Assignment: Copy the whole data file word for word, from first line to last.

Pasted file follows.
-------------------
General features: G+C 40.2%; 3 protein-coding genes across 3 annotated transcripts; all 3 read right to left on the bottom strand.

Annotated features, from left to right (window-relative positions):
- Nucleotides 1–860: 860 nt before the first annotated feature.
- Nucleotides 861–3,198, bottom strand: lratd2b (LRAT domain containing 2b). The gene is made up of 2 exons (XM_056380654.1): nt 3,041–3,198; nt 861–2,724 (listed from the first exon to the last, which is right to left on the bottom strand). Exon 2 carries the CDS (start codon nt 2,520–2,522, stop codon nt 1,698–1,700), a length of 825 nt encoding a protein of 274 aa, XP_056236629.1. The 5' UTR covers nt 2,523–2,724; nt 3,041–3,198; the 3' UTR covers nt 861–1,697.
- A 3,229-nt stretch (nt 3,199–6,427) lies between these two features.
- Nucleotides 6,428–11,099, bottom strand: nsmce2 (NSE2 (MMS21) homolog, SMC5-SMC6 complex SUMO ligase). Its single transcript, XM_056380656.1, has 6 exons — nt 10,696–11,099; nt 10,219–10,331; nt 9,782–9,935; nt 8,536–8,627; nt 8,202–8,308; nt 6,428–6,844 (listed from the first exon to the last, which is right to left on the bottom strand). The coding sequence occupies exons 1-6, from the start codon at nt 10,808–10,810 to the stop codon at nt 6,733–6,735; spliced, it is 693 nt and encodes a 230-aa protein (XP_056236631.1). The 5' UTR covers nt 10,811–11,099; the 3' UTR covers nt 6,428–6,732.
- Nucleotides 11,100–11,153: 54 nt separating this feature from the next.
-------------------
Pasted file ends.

General features: G+C 40.2%; 3 protein-coding genes across 3 annotated transcripts; all 3 read right to left on the bottom strand.

Annotated features, from left to right (window-relative positions):
- Nucleotides 1–860: 860 nt before the first annotated feature.
- Nucleotides 861–3,198, bottom strand: lratd2b (LRAT domain containing 2b). The gene is made up of 2 exons (XM_056380654.1): nt 3,041–3,198; nt 861–2,724 (listed from the first exon to the last, which is right to left on the bottom strand). Exon 2 carries the CDS (start codon nt 2,520–2,522, stop codon nt 1,698–1,700), a length of 825 nt encoding a protein of 274 aa, XP_056236629.1. The 5' UTR covers nt 2,523–2,724; nt 3,041–3,198; the 3' UTR covers nt 861–1,697.
- A 3,229-nt stretch (nt 3,199–6,427) lies between these two features.
- Nucleotides 6,428–11,099, bottom strand: nsmce2 (NSE2 (MMS21) homolog, SMC5-SMC6 complex SUMO ligase). Its single transcript, XM_056380656.1, has 6 exons — nt 10,696–11,099; nt 10,219–10,331; nt 9,782–9,935; nt 8,536–8,627; nt 8,202–8,308; nt 6,428–6,844 (listed from the first exon to the last, which is right to left on the bottom strand). The coding sequence occupies exons 1-6, from the start codon at nt 10,808–10,810 to the stop codon at nt 6,733–6,735; spliced, it is 693 nt and encodes a 230-aa protein (XP_056236631.1). The 5' UTR covers nt 10,811–11,099; the 3' UTR covers nt 6,428–6,732.
- Nucleotides 11,100–11,153: 54 nt separating this feature from the next.